Re: Way to Go Jere
Rodger Morris (rodger@FISHNET.NET)
Wed, 30 Apr 1997 19:50:19 -0700
I have seen much heated debate in re the matter of Jere Ratliffe
allegedly carrying a loaded handgun in his carry-on luggage into
an airport in violation of federal law. Much of it strikes me as
being engendered in the smug and self-righteous cocksureness
conferred by a liberal helping of ignorance.
Let me offer a somewhat different perspective on this situation:
In 1980, when I was a U.S. Navy Ensign going through advanced flight
training, I came off a training flight and had to catch a commercial
flight to go home. I was running _very_ late and I had to hurry. So, I
drove immediately to the airport whilst still in my flight suit and
checked in, then sought out a restroom to quickly change into civilian
attire, as the flight was about to start boarding. I wadded up my
flight suit and stuffed it into the "getaway bag" that I had carried
with me on the navigation training hop and then hurried to board the
aircraft. This bag was my carry-on luggage.
I really needed to catch that particular flight, so as to be a
pallbearer at the funeral of one of my former Boy Scouts who had died
of cancer at age 19. I was focussed on keeping that commitment to
the exclusion of all else.
When I put my getaway bag through the fluoroscope at the boarding
area, an alert security person spotted an anomalous object in my bag.
He asked me to open the bag, which I did. The object in question
proved to be the combination switchblade knife and parachute shroud
cutter which was standard aircrew survival gear issue. For those who are
unfamiliar with this device, it is secured to the flight suit with
thin nylon cord and it is a spring-loaded switchblade because the
aircrewman may well need to wield it one-handed owing to injury or
I had tucked it in the narrow, sewn-in pocket provided for it on my
flight suit and it never crossed my mind that this item would violate
federal law regarding carrying weapons on board an airliner.Indeed, it
was such a normal part of my flying gear that it never crossed my
mind that I needed to pull it out of my flight suit and give it to
one of my classmates for safekeeping before I ran out and jumped into
my car to get to the airport.
Now, carrying a switchblade knife on board an airliner was a clear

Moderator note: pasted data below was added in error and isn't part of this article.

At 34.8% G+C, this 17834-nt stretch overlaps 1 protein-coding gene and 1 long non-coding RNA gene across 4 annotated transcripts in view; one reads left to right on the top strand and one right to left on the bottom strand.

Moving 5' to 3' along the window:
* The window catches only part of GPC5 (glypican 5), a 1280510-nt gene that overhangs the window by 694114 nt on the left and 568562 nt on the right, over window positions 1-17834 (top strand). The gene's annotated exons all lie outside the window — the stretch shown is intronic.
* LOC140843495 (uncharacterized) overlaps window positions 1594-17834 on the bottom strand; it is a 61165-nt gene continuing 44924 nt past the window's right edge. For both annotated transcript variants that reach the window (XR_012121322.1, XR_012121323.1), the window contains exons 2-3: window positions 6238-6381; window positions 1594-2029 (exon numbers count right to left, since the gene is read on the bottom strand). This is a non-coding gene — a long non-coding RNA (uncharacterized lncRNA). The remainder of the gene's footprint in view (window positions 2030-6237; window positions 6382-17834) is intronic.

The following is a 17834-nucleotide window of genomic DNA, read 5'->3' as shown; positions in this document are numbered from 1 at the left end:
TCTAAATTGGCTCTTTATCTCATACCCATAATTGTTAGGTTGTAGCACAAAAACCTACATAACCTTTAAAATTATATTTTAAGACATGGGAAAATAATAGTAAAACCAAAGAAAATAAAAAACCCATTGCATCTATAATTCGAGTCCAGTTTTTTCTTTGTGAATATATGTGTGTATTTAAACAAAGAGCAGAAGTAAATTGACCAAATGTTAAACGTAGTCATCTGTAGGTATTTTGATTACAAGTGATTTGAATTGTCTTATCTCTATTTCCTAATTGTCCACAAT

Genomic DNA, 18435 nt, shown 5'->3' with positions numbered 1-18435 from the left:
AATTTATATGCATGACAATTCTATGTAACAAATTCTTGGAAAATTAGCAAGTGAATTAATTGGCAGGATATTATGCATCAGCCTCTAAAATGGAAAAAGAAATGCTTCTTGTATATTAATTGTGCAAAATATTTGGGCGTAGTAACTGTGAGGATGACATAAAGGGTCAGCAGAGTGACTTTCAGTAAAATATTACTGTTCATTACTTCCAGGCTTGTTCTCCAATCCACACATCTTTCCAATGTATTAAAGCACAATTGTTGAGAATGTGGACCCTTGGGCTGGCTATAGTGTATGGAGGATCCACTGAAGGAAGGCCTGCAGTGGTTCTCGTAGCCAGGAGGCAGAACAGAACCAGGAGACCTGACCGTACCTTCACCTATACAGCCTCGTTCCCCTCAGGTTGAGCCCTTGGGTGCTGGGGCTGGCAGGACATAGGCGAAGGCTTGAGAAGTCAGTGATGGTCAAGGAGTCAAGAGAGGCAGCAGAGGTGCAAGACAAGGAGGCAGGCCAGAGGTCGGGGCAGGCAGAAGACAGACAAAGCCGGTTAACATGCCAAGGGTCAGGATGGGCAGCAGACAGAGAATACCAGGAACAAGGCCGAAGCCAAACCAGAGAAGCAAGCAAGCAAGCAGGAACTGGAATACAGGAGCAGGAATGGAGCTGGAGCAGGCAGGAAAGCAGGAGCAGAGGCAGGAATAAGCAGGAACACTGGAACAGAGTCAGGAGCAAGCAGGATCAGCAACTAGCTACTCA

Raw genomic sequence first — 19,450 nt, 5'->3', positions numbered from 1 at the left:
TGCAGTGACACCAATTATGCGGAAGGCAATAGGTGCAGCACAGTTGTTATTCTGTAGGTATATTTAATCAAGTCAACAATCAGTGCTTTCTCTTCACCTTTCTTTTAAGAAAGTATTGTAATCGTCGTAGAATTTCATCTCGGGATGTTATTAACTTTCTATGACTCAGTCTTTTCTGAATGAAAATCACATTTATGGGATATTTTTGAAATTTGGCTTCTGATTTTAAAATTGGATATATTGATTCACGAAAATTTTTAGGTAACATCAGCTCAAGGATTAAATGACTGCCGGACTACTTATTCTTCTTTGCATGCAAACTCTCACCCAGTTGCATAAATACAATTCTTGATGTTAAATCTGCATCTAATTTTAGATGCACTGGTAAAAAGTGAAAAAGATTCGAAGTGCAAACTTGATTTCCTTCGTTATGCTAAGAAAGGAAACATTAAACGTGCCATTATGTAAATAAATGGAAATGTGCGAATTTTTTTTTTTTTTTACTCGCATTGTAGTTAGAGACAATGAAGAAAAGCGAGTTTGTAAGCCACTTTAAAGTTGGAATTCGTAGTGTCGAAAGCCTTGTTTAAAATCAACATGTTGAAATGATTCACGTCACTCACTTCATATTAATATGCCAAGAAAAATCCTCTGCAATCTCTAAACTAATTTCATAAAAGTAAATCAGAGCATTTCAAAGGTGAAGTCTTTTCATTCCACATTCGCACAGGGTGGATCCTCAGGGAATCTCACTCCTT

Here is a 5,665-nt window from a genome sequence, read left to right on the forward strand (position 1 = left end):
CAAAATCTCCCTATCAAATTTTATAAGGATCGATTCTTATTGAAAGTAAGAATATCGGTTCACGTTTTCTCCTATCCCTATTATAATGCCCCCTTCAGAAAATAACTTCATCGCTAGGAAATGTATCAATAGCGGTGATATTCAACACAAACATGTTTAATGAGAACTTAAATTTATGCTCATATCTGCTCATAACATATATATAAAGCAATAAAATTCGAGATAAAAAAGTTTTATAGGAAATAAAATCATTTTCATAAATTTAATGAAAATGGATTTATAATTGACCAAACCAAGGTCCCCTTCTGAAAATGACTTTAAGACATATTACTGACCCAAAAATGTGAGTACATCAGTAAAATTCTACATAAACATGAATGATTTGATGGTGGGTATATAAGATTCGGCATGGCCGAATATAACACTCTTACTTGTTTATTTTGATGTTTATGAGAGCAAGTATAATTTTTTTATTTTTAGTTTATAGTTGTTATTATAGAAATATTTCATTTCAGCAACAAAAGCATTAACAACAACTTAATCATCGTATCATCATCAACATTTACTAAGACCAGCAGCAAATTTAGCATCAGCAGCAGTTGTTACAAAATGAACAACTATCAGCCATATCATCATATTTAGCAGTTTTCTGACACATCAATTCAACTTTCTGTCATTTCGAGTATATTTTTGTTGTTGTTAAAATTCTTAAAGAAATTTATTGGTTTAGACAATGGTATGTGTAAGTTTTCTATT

violation of federal law. I knew about the law. I just plain forgot
that I had the thing with me.
This was a classic, "Oh sh*t! Oh dear!!" situation, in the Navy slang
of the day.
Fortunately for me, the security supervisor exercised a little
discretion and common sense and allowed me to surrender the knife
to him. He in turn conveyed it to the aircrew to be carried by the
aircrew in the cockpit along with my officer's ceremonial sword which
I _had_ checked in at the time I checked in my baggage, and to be
returned to me at the conclusion of the flight.
Okay, folks. I committed a federal felony. Should I have resigned my
commission as an officer in the U.S. Navy? Should I now resign my
position as an Assistant Scoutmaster in the Boy Scouts of America?
Should I now be forcibly retired in disgrace from the BSA as some have
demanded of Jere Ratliffe?
I think not.....
So, from personal experience, I respectfully submit that it is indeed
possible for one to inadvertantly commit the third degree felony
with which Jere Ratliffe is allegedly charged. This is corroborated
by the law enforcement officer's remark which was quoted by the news
media in re the frequency with which this particular felony is committed
as an act of inadvertance or omission.
>From my experience on SCOUTS-L, I am quite certain that there are
indeed a few individuals here who are without sin and who will be quite
happy to cast the first stone at me or to flame me for committing a
criminal act. That's okay. "Sticks and stones...", yada, yada, yada.
Also, I've still got my nomex flame retardent underwear from my military
Cast away. Flame away.
Yours in Scouting,
Rodger Morris <email@example.com>
Asst. Scoutmaster, Troop 808 Wood Badge 416-18
Ventura County Council at Philmont, 1973
Camarillo, California, USA "I used to be a Beaver..."
Terry Howerton Sakima Group, Inc. SCOUTER Magazine Kansas City